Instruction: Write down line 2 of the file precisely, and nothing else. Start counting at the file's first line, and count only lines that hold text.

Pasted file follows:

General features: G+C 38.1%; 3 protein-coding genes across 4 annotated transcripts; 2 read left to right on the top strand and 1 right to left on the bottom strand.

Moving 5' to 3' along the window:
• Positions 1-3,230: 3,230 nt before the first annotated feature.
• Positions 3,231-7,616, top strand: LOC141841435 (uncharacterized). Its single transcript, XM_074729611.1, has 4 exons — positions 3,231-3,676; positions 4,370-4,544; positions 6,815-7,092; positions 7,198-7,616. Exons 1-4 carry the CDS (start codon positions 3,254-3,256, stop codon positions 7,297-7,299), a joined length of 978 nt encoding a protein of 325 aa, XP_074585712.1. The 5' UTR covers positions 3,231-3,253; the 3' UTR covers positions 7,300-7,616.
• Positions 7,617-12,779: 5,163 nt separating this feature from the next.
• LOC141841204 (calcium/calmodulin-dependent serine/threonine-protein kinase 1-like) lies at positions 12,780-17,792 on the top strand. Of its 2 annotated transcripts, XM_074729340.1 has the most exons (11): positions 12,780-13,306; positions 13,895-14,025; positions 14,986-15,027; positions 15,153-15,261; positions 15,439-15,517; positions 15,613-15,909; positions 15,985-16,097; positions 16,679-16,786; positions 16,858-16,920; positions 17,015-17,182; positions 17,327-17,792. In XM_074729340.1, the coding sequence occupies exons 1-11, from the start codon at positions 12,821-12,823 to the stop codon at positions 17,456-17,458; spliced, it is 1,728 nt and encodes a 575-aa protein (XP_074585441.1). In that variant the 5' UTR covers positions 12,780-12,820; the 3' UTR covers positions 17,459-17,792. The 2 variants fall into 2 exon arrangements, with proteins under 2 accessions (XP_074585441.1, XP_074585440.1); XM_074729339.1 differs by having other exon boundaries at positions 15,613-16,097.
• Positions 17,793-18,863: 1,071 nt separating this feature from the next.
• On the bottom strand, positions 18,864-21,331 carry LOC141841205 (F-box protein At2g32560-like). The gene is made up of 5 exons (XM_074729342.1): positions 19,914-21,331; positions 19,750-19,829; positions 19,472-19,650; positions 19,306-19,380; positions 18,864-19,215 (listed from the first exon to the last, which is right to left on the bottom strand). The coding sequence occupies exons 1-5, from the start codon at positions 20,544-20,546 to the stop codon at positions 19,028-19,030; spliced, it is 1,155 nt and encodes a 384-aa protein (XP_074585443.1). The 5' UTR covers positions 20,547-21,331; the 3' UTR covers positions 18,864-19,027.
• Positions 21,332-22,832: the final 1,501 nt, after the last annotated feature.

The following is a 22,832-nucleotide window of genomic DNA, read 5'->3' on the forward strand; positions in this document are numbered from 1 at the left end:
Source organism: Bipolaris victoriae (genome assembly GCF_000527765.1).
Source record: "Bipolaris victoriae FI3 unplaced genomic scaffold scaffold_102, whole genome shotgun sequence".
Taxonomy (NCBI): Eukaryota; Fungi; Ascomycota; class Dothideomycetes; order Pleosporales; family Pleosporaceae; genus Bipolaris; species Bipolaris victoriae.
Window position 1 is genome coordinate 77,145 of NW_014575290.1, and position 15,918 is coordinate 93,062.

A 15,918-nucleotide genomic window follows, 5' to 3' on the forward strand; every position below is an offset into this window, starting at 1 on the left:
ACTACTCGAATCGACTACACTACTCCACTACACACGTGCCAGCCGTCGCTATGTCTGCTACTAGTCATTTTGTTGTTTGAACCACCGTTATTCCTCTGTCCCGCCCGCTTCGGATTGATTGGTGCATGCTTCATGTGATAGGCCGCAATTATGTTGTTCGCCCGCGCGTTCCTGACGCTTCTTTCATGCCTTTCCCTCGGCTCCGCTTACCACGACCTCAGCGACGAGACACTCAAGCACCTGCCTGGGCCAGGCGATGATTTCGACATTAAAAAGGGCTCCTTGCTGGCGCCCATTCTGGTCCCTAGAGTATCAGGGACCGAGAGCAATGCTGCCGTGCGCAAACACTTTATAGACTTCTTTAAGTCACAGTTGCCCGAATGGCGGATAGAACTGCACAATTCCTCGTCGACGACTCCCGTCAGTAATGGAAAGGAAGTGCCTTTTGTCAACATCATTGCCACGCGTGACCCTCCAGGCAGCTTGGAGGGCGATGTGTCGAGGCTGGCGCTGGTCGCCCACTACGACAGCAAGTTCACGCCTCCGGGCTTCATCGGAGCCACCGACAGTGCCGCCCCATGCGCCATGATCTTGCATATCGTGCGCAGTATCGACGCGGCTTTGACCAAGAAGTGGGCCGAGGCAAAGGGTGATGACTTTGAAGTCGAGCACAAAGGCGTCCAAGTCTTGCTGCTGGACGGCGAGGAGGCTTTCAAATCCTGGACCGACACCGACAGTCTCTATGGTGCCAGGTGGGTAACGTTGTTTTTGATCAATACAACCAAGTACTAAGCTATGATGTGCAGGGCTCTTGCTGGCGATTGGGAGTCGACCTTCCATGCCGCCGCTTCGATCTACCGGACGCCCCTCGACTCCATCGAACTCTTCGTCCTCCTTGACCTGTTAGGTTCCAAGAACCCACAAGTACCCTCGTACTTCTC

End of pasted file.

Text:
Moving 5' to 3' along the window: